Trump had a very rough period during the month of July, beginning during the Democratic National Convention and continuing for the next three weeks, but managed to climb back into the race by Labor Day when Clinton stumbled into an awkward explanation of the email scandal, which has dogged her since the start of her campaign, on Fox Television. With right-wing media whispering that Hillary had a “health problem,” she suffered a bout of treatable pneumonia which she had not made public before suddenly having to leave a 9/11 memorial ceremony; images of her stumbling into her vehicle were played repeatedly across the Internet, raising questions about the state of her health and precipitating a three-week decline in her polling numbers which ended on the night of the debate.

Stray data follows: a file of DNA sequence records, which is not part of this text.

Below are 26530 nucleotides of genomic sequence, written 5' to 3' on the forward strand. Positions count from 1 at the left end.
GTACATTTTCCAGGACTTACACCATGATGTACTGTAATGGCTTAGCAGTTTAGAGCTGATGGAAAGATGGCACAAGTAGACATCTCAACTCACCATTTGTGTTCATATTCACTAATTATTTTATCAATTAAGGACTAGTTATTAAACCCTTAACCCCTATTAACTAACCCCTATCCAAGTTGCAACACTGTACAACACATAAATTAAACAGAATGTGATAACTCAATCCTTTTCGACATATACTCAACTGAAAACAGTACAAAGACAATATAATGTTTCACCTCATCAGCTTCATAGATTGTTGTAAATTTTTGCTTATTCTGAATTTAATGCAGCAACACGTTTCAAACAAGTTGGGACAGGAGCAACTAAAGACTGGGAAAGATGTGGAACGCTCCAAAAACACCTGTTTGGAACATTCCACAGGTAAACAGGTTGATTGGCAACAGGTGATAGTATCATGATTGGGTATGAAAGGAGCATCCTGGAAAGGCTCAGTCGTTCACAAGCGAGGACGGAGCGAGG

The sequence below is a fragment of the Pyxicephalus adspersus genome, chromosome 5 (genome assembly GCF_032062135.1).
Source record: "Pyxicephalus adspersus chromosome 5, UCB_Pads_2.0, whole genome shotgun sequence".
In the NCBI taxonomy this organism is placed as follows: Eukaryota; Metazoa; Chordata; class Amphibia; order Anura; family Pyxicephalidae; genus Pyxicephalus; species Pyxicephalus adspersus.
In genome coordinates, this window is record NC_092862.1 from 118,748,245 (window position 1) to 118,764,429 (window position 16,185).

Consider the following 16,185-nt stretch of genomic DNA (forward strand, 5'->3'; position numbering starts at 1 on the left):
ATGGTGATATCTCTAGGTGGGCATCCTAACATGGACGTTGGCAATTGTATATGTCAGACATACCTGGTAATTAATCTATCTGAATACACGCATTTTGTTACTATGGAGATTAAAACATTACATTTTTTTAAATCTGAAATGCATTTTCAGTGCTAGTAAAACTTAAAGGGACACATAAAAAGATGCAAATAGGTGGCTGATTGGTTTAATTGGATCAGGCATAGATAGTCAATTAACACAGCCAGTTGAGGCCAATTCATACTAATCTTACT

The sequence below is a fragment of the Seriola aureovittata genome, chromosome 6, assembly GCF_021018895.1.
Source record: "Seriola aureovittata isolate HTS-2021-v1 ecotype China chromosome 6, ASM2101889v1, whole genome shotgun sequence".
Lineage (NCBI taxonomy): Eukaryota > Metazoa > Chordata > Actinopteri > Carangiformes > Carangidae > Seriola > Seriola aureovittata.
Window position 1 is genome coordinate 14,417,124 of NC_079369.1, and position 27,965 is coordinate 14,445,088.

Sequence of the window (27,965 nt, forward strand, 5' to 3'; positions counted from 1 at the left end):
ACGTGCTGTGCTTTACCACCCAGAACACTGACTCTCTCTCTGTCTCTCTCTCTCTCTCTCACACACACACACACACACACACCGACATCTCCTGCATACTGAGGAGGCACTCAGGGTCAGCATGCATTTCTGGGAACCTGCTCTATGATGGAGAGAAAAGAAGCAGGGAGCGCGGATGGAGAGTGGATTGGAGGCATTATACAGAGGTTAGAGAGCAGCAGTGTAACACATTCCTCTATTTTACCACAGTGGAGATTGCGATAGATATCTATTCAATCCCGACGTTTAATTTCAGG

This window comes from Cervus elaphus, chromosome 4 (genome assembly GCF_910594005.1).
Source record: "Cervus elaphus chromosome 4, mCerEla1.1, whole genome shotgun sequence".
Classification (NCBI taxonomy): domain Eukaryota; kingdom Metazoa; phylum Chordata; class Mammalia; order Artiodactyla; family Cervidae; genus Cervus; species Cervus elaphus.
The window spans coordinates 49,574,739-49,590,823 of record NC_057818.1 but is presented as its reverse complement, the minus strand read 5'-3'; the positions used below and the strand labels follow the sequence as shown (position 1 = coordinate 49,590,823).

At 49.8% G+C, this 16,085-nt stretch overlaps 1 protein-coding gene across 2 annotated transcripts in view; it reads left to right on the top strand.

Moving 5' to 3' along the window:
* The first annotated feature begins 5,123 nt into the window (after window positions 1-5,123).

But Clinton’s superior debate performance seems to have steadied her campaign, while putting Trump into a tailspin, as evidenced by his Twitter meltdown about Machado early Friday morning, reinforcing Clinton’s assertions that Trump lacks the requisite temperament to be president.
Within the American system of an electoral college process, which requires a presidential winner to obtain 270 electoral votes, popular votes do matter but have more value or worth in the most populous states — like Ohio, Pennsylvania, Illinois, California, New York, Florida and Wisconsin. The candidates will be spending the next five weeks in about 12-14 of the most populous states that are tossups in a grinding effort to lock down the numbers necessary for victory.